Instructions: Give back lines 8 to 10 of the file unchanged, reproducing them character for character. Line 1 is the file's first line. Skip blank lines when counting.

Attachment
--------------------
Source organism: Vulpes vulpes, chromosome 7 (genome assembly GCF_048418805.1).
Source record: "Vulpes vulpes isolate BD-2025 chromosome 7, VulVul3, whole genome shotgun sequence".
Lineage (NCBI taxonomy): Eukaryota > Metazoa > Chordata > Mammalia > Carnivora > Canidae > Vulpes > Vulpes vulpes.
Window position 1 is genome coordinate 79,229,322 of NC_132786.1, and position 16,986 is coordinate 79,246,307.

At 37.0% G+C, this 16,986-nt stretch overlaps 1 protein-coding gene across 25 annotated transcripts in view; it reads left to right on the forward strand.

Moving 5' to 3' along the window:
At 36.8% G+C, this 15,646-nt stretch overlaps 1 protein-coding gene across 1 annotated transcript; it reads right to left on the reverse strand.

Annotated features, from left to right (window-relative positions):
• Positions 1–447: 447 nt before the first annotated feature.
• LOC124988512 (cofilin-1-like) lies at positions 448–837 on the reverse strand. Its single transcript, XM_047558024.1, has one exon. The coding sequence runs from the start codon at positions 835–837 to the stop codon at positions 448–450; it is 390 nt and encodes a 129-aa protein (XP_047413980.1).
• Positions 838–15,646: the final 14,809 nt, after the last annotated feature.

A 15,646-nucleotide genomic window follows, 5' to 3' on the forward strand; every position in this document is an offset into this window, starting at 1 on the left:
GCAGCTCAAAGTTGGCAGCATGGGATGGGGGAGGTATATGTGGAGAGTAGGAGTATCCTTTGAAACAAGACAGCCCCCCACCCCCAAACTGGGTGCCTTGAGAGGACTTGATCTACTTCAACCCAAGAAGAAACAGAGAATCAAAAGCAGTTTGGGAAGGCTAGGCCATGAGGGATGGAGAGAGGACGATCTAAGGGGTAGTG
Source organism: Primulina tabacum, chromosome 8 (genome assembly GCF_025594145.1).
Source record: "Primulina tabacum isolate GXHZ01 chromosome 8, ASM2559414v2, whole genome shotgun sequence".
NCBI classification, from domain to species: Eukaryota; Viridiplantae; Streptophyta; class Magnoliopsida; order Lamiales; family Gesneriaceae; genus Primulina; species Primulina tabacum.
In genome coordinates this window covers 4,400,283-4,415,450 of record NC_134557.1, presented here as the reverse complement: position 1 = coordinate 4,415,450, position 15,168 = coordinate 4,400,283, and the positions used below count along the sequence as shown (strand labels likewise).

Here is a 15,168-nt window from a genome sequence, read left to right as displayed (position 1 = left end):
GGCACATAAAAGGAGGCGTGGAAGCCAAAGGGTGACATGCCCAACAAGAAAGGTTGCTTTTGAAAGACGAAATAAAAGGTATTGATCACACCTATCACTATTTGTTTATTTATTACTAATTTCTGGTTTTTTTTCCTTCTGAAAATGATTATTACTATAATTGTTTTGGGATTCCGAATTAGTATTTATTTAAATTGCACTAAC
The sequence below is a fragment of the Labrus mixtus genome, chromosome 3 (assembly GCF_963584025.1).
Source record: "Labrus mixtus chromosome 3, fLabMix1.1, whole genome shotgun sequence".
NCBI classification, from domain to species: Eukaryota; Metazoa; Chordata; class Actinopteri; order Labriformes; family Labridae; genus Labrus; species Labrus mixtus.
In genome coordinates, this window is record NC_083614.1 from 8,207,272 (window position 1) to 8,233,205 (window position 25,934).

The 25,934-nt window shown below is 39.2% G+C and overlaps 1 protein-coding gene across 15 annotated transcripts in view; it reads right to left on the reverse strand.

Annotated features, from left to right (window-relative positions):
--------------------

Annotated features, from left to right (window-relative positions):
• Positions 1–447: 447 nt before the first annotated feature.
• LOC124988512 (cofilin-1-like) lies at positions 448–837 on the reverse strand. Its single transcript, XM_047558024.1, has one exon. The coding sequence runs from the start codon at positions 835–837 to the stop codon at positions 448–450; it is 390 nt and encodes a 129-aa protein (XP_047413980.1).